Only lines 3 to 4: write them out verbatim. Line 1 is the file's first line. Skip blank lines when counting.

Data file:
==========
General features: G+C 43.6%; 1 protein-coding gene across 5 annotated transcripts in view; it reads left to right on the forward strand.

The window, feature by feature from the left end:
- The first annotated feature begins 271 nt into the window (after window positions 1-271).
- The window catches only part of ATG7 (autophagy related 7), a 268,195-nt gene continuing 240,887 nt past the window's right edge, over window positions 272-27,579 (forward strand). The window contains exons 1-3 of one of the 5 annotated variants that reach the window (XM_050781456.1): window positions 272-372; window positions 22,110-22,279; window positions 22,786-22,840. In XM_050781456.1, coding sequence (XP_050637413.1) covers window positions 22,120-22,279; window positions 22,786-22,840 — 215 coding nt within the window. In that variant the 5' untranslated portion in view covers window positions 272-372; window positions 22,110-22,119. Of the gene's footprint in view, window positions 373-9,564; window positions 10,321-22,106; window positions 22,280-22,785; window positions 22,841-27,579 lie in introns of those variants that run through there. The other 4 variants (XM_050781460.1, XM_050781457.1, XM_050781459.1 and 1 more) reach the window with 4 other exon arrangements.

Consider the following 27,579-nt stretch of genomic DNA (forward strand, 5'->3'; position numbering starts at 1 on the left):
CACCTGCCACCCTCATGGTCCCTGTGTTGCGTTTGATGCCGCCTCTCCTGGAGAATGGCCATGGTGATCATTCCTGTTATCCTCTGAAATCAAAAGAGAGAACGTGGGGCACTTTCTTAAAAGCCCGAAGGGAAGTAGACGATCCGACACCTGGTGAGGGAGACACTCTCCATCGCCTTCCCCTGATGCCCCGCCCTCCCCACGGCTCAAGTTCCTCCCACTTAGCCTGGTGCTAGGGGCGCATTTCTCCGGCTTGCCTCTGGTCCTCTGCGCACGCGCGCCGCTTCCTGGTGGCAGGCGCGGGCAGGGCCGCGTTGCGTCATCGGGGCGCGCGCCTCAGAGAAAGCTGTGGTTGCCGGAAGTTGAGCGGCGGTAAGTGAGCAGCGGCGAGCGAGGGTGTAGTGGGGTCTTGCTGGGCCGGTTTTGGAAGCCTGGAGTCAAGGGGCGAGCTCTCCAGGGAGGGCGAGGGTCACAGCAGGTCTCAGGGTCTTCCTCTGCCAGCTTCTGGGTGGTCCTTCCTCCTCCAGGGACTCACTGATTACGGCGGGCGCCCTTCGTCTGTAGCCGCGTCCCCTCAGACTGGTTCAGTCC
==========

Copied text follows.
- The first annotated feature begins 271 nt into the window (after window positions 1-271).
- The window catches only part of ATG7 (autophagy related 7), a 268,195-nt gene continuing 240,887 nt past the window's right edge, over window positions 272-27,579 (forward strand). The window contains exons 1-3 of one of the 5 annotated variants that reach the window (XM_050781456.1): window positions 272-372; window positions 22,110-22,279; window positions 22,786-22,840. In XM_050781456.1, coding sequence (XP_050637413.1) covers window positions 22,120-22,279; window positions 22,786-22,840 — 215 coding nt within the window. In that variant the 5' untranslated portion in view covers window positions 272-372; window positions 22,110-22,119. Of the gene's footprint in view, window positions 373-9,564; window positions 10,321-22,106; window positions 22,280-22,785; window positions 22,841-27,579 lie in introns of those variants that run through there. The other 4 variants (XM_050781460.1, XM_050781457.1, XM_050781459.1 and 1 more) reach the window with 4 other exon arrangements.